We look forward to a week filled with data including CPI, the Empire Manufacturing report, Housing Starts, Industrial Production, and Existing Home Sales - not to mention the important primary election contests in Ohio and Florida tomorrow. But at the top of the list of important events is the FOMC meeting on Wednesday.
The consensus of Wall Street economists right now is that the FOMC will leave interest rates alone. The consensus is almost universal that the Fed will choose to skip this week's meeting. So, in keeping with my general role as a gadfly, I want to give some reasons why the Fed might very well choose to raise rates.
One place to start is by examining the arguments for not raising rates. Before I do that, let me assure readers that I have not changed my opinion that this is the most dovish Federal Reserve in history. But, since they have broken the skin on the milk we can no longer consider the possibility that there is no way this Fed would ever hike rates. Prior to the December meeting, it was plausible to think that the hurdle for hiking was very high and that it was possible that 2016 might end with rates still at zero. The question is, though, no longer whether the Fed is willing to hike rates, but whether they currently want to hike rates… and when.
Here are what I see as the main arguments for skipping a rate hike at this meeting:
(1) While the US economy is doing okay, the global economy is weak especially in Europe.
I will take here a somewhat different tack than some other observers might. The standard answer here is "the Fed is not responsible for the global economy, but for the US economy." This is true, but since I don't think changing interest rates 25bps in an environment of abundant liquidity has any meaningful effect on domestic or global growth, my perspective is different. The ECB just lowered rates, in large part to put downward pressure on the Euro versus other currencies and hence to help Euro growth and inflation. By raising rates, the Federal Reserve would actually reinforce that move, since doing so would tend to strengthen the US dollar and other pegged or semi-pegged currencies against the Euro and other units. So in my view, if the Fed wants to help other economies and is not worried about the domestic economy so much… the solution is actually to raise rates, not to keep them stable or lower.
(2) The Fed needs to remain wary of the risk of deflation.
With inflation at the highest levels since the crisis, with median inflation above the stated FOMC target (and core CPI inflation at the target, with core PCE below but rising rapidly), this seems like a crazy thought process that doesn't really require a lot of discussion to dismiss. If inflation at 2.0%-2.5% and rising is representative of an economy at risk of deflation, then up is down, down is up, and we should just forget the pretense that we care about the data. If 2.5% and rising is at risk of deflation, then where are we safe? 3.5% and rising? 4.5% and rising? If the Fed doesn't want to stop inflation now that it has reached the target, what does it mean to have a target?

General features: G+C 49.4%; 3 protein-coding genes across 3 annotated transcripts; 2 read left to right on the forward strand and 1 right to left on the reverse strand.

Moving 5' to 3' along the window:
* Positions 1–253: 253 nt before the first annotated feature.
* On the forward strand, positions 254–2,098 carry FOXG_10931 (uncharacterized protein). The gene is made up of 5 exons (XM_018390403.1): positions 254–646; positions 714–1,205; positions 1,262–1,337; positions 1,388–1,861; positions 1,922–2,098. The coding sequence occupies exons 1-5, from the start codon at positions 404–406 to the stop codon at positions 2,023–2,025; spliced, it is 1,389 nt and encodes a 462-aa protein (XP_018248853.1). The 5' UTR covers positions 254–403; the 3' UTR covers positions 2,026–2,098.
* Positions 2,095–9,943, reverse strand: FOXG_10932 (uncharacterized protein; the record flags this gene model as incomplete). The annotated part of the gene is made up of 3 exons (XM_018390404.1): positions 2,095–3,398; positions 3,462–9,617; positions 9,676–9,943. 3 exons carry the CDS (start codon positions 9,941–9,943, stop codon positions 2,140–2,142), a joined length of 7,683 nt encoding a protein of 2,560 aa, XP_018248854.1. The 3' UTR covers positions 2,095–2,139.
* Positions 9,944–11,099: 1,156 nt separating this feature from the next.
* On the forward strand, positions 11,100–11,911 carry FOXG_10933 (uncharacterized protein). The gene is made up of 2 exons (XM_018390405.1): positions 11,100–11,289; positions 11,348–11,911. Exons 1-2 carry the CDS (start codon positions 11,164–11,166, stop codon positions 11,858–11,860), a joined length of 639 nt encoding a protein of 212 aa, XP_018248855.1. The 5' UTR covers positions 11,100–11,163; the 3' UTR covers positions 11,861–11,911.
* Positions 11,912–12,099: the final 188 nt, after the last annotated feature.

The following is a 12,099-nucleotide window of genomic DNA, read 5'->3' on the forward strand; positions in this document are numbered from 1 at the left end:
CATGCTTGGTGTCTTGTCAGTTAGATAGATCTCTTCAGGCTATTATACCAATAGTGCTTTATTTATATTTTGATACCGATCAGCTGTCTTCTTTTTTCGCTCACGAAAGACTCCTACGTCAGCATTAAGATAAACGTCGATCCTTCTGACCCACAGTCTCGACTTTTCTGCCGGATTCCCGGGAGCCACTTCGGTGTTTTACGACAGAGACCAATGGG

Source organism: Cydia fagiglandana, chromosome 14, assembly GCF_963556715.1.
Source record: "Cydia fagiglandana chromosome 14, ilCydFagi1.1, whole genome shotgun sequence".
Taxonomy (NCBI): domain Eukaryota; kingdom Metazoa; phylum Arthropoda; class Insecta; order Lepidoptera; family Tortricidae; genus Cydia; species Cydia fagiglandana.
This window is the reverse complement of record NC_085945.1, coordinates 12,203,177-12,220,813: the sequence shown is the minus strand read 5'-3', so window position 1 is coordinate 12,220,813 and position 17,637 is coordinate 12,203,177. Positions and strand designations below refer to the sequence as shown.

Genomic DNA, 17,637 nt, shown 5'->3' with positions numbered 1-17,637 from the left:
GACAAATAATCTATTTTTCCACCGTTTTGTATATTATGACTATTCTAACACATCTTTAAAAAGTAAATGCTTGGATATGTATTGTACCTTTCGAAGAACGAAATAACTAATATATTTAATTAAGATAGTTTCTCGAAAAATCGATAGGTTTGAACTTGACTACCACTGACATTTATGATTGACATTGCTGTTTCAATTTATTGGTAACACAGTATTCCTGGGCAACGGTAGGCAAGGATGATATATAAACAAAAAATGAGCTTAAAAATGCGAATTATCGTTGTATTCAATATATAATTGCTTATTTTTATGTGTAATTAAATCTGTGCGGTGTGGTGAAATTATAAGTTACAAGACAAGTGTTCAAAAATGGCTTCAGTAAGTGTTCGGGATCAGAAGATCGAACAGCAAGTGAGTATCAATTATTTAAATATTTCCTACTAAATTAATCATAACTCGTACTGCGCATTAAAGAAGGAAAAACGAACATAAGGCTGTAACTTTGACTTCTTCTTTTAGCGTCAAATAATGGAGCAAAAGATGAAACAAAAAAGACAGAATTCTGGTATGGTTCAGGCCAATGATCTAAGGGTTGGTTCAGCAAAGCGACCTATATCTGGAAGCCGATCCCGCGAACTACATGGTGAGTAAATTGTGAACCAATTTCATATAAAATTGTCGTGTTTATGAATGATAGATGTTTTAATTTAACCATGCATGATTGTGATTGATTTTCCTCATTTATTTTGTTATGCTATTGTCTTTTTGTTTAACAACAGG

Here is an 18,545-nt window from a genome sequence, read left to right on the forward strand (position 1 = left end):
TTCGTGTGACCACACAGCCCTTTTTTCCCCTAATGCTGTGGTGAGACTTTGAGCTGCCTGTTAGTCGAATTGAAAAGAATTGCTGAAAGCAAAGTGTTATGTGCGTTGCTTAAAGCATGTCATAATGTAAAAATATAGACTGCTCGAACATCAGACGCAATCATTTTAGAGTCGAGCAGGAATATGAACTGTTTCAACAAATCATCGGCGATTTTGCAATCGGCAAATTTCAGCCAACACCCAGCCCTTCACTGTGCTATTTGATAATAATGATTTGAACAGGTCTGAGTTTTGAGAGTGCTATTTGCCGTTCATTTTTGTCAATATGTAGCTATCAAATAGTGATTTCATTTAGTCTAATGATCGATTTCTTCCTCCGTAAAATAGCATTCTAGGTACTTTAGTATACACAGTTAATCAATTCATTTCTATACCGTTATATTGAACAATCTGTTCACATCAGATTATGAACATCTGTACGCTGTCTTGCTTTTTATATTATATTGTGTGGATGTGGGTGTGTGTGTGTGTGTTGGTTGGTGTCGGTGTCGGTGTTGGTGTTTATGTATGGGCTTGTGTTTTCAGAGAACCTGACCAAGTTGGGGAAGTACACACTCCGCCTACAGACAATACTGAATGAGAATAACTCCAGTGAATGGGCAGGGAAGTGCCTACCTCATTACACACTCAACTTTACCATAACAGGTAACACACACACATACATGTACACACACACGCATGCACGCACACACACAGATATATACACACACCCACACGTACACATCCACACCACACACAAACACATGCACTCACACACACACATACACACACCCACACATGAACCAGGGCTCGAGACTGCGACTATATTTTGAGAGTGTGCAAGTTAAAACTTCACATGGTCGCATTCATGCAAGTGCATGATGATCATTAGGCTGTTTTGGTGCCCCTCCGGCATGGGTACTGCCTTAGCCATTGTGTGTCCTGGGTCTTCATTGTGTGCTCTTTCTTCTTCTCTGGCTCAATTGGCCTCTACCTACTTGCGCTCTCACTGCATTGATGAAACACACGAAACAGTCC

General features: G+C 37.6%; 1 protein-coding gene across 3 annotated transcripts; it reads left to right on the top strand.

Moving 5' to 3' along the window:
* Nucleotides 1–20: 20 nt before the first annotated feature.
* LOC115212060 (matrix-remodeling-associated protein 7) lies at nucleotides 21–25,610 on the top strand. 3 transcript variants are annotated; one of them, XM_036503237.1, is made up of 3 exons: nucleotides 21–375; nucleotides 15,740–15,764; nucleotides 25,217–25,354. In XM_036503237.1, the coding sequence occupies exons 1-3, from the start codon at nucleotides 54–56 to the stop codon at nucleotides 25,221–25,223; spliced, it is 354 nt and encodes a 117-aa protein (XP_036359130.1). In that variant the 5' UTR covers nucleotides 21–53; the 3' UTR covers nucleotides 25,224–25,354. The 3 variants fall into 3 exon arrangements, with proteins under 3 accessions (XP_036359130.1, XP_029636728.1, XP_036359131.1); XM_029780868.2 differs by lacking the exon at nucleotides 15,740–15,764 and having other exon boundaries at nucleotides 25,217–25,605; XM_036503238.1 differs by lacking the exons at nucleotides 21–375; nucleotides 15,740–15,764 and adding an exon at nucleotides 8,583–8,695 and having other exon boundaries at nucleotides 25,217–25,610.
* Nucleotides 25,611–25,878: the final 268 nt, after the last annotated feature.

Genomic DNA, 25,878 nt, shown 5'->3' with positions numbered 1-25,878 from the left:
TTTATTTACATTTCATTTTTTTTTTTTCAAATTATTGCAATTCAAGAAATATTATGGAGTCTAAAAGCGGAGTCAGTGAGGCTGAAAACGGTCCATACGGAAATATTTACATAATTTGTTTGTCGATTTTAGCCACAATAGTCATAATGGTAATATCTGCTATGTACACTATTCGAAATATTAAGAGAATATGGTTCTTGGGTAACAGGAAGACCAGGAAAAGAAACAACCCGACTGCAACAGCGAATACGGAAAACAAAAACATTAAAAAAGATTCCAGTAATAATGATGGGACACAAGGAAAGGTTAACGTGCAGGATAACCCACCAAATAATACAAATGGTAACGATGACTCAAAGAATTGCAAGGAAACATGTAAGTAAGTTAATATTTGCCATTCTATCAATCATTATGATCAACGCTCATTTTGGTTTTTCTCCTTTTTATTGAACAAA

(3) Domestic growth is not yet strong enough to sustain higher rates.
If near-zero rates for the better part of a decade has not healed the economy, then maybe the low rates are the problem and not the solution. In any event, how much stronger is the economy likely to get than a 4.9% unemployment rate? Yes, the forward indicators aren't looking great but if the Fed won't hike when unemployment is at 4.9%, then they probably aren't going to hike when unemployment is above 5% either. This is actually an argument for getting another tightening in before the Fed needs to consider reversing policy later in the year.
(4) Asset markets can't take it. Hiking rates would push stocks and bonds lower.
Even though the Fed tries to persuade us that they don't worry much about markets, we know that's not true. But it would seem to be odd to worry about them now when the S&P is down 1.2% on the year, and the cyclically-adjusted P/E is in the top 5% of historically recorded values. Bond yields are near the lowest levels of the last hundred years, real yields still well below 1% out to 10 years (and negative inside of 5 years, and remember I think these are much cheaper than nominal bonds). Real home prices are the most above trend, excepting only for the late lamented bubble, on record (see chart, source Shiller, Irrational Exuberance, 3rd edition as updated by author).
Some would say that it would be a good thing for asset prices to be lower, so that the people of this world who are going to be net investors for the next 20 years get better future returns. But in any event, it is hard to argue that asset markets are ailing in any particularly terrible way.
(5) The market isn't expecting the Fed to raise rates.
Well, why the hell not? The Fed has said "as conditions warrant." Well, they warrant. True, the FOMC doesn't want to surprise the market and they haven't done any work at suggesting they're about to hike rates… other than putting the rate-hike campaign in motion in the first place… but in this case, it is hard to understand why we should not be expecting the Fed to raise rates. If not now, when?
Look, the Fed has set the hurdle on growth and inflation, and it is hard to argue the economy hasn't cleared those hurdles. I think, therefore, that the market is under-appreciating the probability of a rate hike on Wednesday. Yes, if they raise rates, the very next thing they will do is move those hurdles farther away. But if they don't raise rates at this meeting, the only argument can be "it's March and people aren't expecting one until April." That seems to me to be a fantastically feeble argument, although one must grudgingly admit that feeble arguments are the stock in trade of central banks these days.